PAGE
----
Incubation, hatching and raising waterfowl

  • How do I tell if the eggs are fertile?

    It is virtually impossible to tell if an egg is fertile prior to incubation. Once incubation has begun, eggs can be tested by candling. This involves shining a bright light into the blunt end of the egg. If the eggs are fertile, small red veins will be visible after a week or so. By 8 days, there is a network similar to a spider web. If this is not visible, the egg is infertile and should be discarded. An infertile egg can go rotten and jeopardise an entire batch.

    The fresher the eggs the better. Eggs after the first week start to deteriorate. If you can set eggs weekly that is best, if eggs are older than 14 days the results will often be very disappointing. In a nest, the duck or hen turns the eggs and they store better, so with mum’s help nest eggs often hatch after 3 weeks.

    Hatching and raising waterfowl

    If you do not wish to hatch waterfowl using a broody hen or duck , or if you want the more ‘hands on’ technique you can hatch the eggs in an incubator.

    Incubators are readily available. Many produce stores have them, or there are speciality shops Australia-wide which  will mail order them to you. Incubators come in a wide range of sizes and shapes, some holding a handful of eggs, others holding 1000s. It is always a personal preference as to what brand you use. Often the larger incubators can be as cheap to run as the smaller ones.

    The basic principle of all incubators is the same. To keep the air temperature around the eggs constant to allow easy hatching. There are two types of incubators: (1) still air – the air does not circulate, it is heated by the element and kept at that temperature; and (2) Fan Forced which circulate the air constantly around the eggs. Fan forced tend to be more reliable compared to the still airs in most situations.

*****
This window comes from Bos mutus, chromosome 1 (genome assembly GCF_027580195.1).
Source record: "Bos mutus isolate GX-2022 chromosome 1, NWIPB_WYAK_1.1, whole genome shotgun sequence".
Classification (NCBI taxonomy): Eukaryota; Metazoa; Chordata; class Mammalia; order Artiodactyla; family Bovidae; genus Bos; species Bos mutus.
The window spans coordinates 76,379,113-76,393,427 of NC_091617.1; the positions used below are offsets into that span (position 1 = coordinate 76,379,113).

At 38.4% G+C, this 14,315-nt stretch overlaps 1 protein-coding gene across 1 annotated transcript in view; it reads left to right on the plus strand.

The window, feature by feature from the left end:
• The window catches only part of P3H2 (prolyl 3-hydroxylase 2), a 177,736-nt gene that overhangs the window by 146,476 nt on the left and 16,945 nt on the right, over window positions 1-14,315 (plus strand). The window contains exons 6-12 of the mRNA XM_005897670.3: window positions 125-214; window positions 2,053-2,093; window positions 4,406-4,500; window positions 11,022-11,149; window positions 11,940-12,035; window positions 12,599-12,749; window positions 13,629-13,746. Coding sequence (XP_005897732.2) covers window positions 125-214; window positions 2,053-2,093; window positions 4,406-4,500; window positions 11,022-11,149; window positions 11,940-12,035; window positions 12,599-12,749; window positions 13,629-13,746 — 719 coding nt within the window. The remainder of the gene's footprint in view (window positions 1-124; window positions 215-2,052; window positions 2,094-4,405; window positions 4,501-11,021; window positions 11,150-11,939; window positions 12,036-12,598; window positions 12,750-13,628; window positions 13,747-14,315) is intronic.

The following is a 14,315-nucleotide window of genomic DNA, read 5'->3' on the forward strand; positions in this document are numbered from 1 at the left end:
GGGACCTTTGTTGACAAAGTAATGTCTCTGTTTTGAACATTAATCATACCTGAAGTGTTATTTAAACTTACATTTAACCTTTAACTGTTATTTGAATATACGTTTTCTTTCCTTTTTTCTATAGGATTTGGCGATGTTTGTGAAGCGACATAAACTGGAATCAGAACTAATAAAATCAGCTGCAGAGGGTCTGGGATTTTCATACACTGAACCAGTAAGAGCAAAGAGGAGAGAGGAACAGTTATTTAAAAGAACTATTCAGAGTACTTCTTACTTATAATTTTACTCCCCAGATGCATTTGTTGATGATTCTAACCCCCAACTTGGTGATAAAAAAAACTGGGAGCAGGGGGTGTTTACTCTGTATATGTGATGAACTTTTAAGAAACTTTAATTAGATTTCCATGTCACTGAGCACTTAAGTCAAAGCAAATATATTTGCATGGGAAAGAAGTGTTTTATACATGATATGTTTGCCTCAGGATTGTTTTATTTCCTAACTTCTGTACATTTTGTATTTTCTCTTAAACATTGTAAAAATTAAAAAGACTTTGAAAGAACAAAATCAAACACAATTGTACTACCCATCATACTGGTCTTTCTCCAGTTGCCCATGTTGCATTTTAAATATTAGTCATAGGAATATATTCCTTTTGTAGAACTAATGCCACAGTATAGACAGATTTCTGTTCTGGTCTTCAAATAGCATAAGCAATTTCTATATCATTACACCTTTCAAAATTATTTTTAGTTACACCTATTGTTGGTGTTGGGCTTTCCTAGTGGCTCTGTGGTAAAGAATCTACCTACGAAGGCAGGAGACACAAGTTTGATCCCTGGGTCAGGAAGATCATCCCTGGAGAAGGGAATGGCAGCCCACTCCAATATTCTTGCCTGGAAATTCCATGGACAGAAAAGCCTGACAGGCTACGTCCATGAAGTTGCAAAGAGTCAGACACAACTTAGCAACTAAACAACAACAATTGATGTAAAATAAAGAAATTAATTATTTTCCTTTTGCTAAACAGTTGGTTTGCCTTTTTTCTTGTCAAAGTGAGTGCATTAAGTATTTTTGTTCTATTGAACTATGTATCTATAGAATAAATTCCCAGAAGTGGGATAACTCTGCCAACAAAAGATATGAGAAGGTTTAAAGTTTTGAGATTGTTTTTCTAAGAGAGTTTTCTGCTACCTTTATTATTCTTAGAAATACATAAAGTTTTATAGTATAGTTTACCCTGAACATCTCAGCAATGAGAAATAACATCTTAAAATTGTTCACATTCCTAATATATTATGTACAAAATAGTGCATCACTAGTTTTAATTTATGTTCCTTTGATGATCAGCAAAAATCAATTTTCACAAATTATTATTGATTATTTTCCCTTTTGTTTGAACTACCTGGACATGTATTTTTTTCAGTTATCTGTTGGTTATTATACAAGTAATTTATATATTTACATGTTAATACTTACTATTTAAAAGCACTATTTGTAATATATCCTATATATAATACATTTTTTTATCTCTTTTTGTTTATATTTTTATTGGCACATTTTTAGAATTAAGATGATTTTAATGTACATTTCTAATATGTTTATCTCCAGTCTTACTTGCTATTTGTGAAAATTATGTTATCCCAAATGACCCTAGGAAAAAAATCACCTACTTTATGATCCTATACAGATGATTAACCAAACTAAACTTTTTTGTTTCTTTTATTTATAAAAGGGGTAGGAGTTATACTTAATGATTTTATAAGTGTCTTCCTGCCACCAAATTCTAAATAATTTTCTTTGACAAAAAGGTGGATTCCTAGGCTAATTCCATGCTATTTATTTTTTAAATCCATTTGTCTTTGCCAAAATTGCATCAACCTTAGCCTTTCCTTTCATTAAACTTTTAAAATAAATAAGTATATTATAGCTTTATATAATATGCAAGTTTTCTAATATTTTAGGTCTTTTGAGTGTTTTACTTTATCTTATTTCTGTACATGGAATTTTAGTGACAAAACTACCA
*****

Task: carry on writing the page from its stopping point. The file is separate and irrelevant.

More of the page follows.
Incubators need a constant humidity. Most incubators on the market now have a wet bulb thermometer which measures the humidity in the incubator. Others don’t – for the ones that don’t spraying the eggs twice a day with warm water is usually sufficient.

    Eggs need to be turned a minimum of two or three times a day. Often this means physically turning them – put a cross on one side of the egg with a pencil so you know which side to turn. Alternatively you can purchase incubators with an automatic turning system.

    Hen eggs take 18-21 days to hatch. Some breeds hatch faster than others so do not throw the eggs away because 5 hatched on the 20th day. Some people wait to 25 days.

    Mallard derived ducks (anything except for muscovies) take 28-30 days.

    Muscovies take 34-37 days.

    Geese take 30 days to hatch.

    Once hatched, the young birds should be allowed to either dry in the incubator or placed in a clean brooder box. A brooder box is designed to provide ample heat for the young birds until they feather.

    Brooder boxes need to be large enough to accommodate your birds until around 5 weeks of age.

    A brooder box can be made of cardboard or wood. Basically, have a box fully unclosed with room to have two lamp fittings running. Place for the first week two 40 watt incandescent globes, then you can graduate down to a 40 and a 25 watt for the second to fourth weeks and then two 25 watt incandescent globes from 4 weeks to six weeks. Depending on the time of year, some birds may need longer in the brooder boxes, especially if you are in a cold winter snap.

    The basic principles of raising chickens apply to raising them in brooders.

    You need to feed and water your young birds at least twice a day, and clean their litter when dirty.

    Between 5 and 7 weeks of age, it is usually possible to graduate birds from the brooder box. They  should then go to a clean pen with lots of shavings. For the first week or two, they are given a upended cardboard box with doorways cut in the side. The birds can then huddle inside if it is cold and their body heat is trapped by the box. Often chickens will need some assistance with getting inside for the first few nights.

    Once outside, they can be let out to free range at 8-10 weeks of age. Bear in mind they will get into everything. At about 15 weeks of age you can introduce them to the older birds. At this age, they are old enough to fend for themselves, but keep and eye out for them, and make sure they are not suffering too much. -If they are, remove them and try again in a week or two.

    Between 18 and 25 weeks the eggs will start coming. At this age they are Point of Lay. The eggs will be small at first and will increase in size with age.